Evaluating care from a care ethical perspective: : A pilot study

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Abstract

Background:

Care ethical theories provide an excellent opening for evaluation of healthcare practices since searching for (moments of) good care from a moral perspective is central to care ethics. However, a fruitful way to translate care ethical insights into measurable criteria and how to measure these criteria has as yet been unexplored: this study describes one of the first attempts.

Objective:

To investigate whether the emotional touchpoint method is suitable for evaluating care from a care ethical perspective.

Research design:

An adapted version of the emotional touchpoint interview method was used. Touchpoints represent the key moments to the experience of receiving care, where the patient recalls being touched emotionally or cognitively.

Participants and research context:

Interviews were conducted at three different care settings: a hospital, mental healthcare institution and care facility for older people. A total of 31 participants (29 patients and 2 relatives) took part in the study.

Ethical considerations:

The research was found not to be subject to the (Dutch) Medical Research Involving Human Subjects Act.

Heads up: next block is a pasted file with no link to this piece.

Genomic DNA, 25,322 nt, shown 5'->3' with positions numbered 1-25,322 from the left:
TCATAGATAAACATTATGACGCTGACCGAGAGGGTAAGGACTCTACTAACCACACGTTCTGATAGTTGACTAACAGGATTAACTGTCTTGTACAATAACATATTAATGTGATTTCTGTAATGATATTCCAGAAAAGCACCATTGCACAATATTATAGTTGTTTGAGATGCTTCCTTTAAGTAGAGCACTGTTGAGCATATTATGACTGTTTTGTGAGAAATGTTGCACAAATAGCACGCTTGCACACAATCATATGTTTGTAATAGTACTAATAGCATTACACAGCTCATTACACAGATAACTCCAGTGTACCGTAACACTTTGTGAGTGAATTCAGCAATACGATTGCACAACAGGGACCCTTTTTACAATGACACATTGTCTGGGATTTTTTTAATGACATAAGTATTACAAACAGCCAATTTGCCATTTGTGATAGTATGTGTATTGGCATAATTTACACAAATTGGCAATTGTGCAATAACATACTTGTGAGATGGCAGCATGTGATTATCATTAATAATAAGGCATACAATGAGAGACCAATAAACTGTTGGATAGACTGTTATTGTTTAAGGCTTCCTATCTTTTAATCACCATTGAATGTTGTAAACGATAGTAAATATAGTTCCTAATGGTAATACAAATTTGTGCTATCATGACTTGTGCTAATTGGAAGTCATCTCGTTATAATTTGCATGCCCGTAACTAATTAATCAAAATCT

Findings:

A three-step care ethical evaluation model was developed and described using two touchpoints as examples. A focus group meeting showed that the method was considered of great value for partaking institutions in comparison with existing methods.

Reflection and discussion:

Considering existing methods to evaluate quality of care, the touchpoint method belongs to the category of instruments which evaluate the patient experience. The touchpoint method distinguishes itself because no pre-defined categories are used but the values of patients are followed, which is an essential issue from a care ethical perspective. The method portrays the insider perspective of patients and thereby contributes to humanizing care.

Conclusion:

The touchpoint method is a valuable instrument for evaluating care; it generates evaluation data about the core care ethical principle of responsiveness.

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